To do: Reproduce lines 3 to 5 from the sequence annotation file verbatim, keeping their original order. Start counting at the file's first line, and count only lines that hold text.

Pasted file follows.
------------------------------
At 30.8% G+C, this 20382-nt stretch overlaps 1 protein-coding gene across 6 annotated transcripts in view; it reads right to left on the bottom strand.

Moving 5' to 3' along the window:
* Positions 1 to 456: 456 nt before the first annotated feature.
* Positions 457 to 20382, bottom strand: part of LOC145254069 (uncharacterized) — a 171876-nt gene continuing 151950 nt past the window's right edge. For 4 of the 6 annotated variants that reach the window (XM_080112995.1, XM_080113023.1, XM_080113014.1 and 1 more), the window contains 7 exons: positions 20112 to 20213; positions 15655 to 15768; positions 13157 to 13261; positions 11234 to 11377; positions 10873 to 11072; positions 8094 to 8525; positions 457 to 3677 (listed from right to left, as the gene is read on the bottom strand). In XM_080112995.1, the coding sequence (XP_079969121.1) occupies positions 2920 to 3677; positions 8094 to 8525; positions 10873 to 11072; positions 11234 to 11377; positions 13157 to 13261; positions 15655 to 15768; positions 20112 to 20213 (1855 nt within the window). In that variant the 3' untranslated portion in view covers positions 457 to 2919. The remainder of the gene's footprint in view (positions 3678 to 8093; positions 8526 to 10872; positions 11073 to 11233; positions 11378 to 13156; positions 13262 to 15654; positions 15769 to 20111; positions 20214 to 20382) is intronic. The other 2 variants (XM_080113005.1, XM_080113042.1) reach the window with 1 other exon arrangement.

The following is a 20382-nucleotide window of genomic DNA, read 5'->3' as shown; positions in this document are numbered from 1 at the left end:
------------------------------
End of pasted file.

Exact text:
* Positions 1 to 456: 456 nt before the first annotated feature.
* Positions 457 to 20382, bottom strand: part of LOC145254069 (uncharacterized) — a 171876-nt gene continuing 151950 nt past the window's right edge. For 4 of the 6 annotated variants that reach the window (XM_080112995.1, XM_080113023.1, XM_080113014.1 and 1 more), the window contains 7 exons: positions 20112 to 20213; positions 15655 to 15768; positions 13157 to 13261; positions 11234 to 11377; positions 10873 to 11072; positions 8094 to 8525; positions 457 to 3677 (listed from right to left, as the gene is read on the bottom strand). In XM_080112995.1, the coding sequence (XP_079969121.1) occupies positions 2920 to 3677; positions 8094 to 8525; positions 10873 to 11072; positions 11234 to 11377; positions 13157 to 13261; positions 15655 to 15768; positions 20112 to 20213 (1855 nt within the window). In that variant the 3' untranslated portion in view covers positions 457 to 2919. The remainder of the gene's footprint in view (positions 3678 to 8093; positions 8526 to 10872; positions 11073 to 11233; positions 11378 to 13156; positions 13262 to 15654; positions 15769 to 20111; positions 20214 to 20382) is intronic. The other 2 variants (XM_080113005.1, XM_080113042.1) reach the window with 1 other exon arrangement.

The following is a 20382-nucleotide window of genomic DNA, read 5'->3' as shown; positions in this document are numbered from 1 at the left end: